September 27, 2020

How to Maintain Long-Distance Friendships

Ever play a version of poker called “Pass the Trash?” Players choose cards to discard, passing them to the player on the left. This shouldn’t be your strategy as you move through life, discarding friends and replacing them with temporary new ones.

Back in 2013, The New York Times reported the average American knows about 600 people. They fit in silos. If you are a Millennial in the accounting field, you likely have silos for college and grad school, possibly military service, neighbors from your first job in a different city, your gym buddies today plus extended family and in-laws. Some you see regularly. This article addresses those long-distance relationships.

Why bother?

Let’s say you lived in another city for a couple of years, then changed coasts. Why keep in touch? You’ve invested emotional capital. You trust these people. Your career related relocation is the only reason they are out of the picture. Why bother? You might move back. Their careers are progressing too. You have connections and they do, too. All this involves possibilities, especially on a professional level.

Make the effort

If you believe the hype, everyone has abandoned every other channel of communication and keeps in touch only via social media. However, NPR did a recent program explaining group gym classes (spinning, etc.) are popular because face-to-face human contact decreases when a Millennials use social media as a communication tool.  They still feel a need and seek out personal contact.

  • LinkedIn — It’s an obvious choice. It’s professional. But is it personal enough? It appears people post regularly, yet you can setup a monthly program and load it ahead of time to post article links, etc. on a schedule. LinkedIn may not be perfect, but it’s a good start.
  • Facebook — It’s social, yet it has a drawback. If you are having a great time in England, sending real-time posts of photos screams: “I’m not home, rob my house.” Your friends won’t break in, but what about the people they tell about last night’s pub crawl in Camden Town?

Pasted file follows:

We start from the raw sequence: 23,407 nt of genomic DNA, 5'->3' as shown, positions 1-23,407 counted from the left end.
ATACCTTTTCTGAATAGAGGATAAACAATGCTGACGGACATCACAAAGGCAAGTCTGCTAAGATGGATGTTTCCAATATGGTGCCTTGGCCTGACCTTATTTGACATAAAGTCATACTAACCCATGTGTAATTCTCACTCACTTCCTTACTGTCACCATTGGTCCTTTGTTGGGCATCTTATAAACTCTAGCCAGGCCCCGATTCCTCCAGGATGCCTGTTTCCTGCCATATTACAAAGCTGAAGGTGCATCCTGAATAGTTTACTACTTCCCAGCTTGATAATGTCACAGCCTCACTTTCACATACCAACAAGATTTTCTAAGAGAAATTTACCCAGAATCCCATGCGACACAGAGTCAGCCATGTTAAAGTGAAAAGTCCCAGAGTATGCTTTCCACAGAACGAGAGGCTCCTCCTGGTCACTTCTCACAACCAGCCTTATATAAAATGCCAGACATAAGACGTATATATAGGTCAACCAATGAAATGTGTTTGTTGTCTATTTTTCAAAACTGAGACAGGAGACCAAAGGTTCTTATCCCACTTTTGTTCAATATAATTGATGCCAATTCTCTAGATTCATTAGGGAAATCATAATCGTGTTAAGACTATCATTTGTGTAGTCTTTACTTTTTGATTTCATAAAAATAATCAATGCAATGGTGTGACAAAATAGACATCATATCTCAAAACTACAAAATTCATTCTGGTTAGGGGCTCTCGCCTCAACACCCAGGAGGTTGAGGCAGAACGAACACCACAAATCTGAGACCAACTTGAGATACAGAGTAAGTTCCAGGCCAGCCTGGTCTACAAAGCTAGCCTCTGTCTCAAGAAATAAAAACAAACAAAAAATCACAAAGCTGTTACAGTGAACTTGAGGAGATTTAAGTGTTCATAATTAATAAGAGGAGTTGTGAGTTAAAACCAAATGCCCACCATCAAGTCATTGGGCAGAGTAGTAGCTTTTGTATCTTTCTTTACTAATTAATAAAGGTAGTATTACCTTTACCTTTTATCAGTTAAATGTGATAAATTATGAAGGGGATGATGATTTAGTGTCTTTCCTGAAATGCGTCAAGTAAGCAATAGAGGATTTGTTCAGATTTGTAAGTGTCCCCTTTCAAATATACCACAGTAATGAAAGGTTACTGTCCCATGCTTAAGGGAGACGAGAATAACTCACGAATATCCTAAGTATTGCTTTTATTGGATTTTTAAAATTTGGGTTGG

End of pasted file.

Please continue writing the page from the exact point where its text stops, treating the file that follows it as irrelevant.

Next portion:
• Christmas cards — Wow. We’ve gone from high tech to low tech. Two billion are sent in the US each year. Meanwhile, 205 billion emails are sent. People rarely receive snail mail that’s personal anymore. Now it stands out. What’s the business connection? When I left being a financial advisor and entered management, I kept in touch with clients who had become friends. Occasionally they would say: “If you ever handle clients again, I’m coming right back.” It was an unexpected insurance policy.
  • Travel — A financial advisor in Northern California sends vacation postcards to friends, including those with potential for future business. It’s not intrusive. He picked up a corporate retirement plan because the executive friend said: “You stayed in front of me.”
  • Emails — Every time we cross the Atlantic (Queen Mary 2) we add at least one couple as new friends. We keep a Hotmail folder “Cunard Friends." About once a quarter we send a low key email about our everyday life in New Hope. This keeps a network of worldwide contacts alive.
  • The Victor Returns — When you head back that way, give friends notice and suggest getting together for drinks. They may not be available, but you made the effort.
  • Open Door Policy — Now up the stakes. Let them know you will put them up for a night or two if they come to your city. They may never accept, but you made the effort.

Pros and cons

Lots of this will seem like a waste of time. People don’t respond or keep in touch. They don’t send Christmas cards. Persevere. Your cost is virtually zero. Now here are the pros: You want help or need a contact in an industry. You pick up the phone and call. In my experience their voice is warm and inviting. They are thrilled to hear from you. They appreciate the effort you made, they wish they did more themselves. “Now please tell me what I can do to help…”

Image: iStock/marinovicphotography

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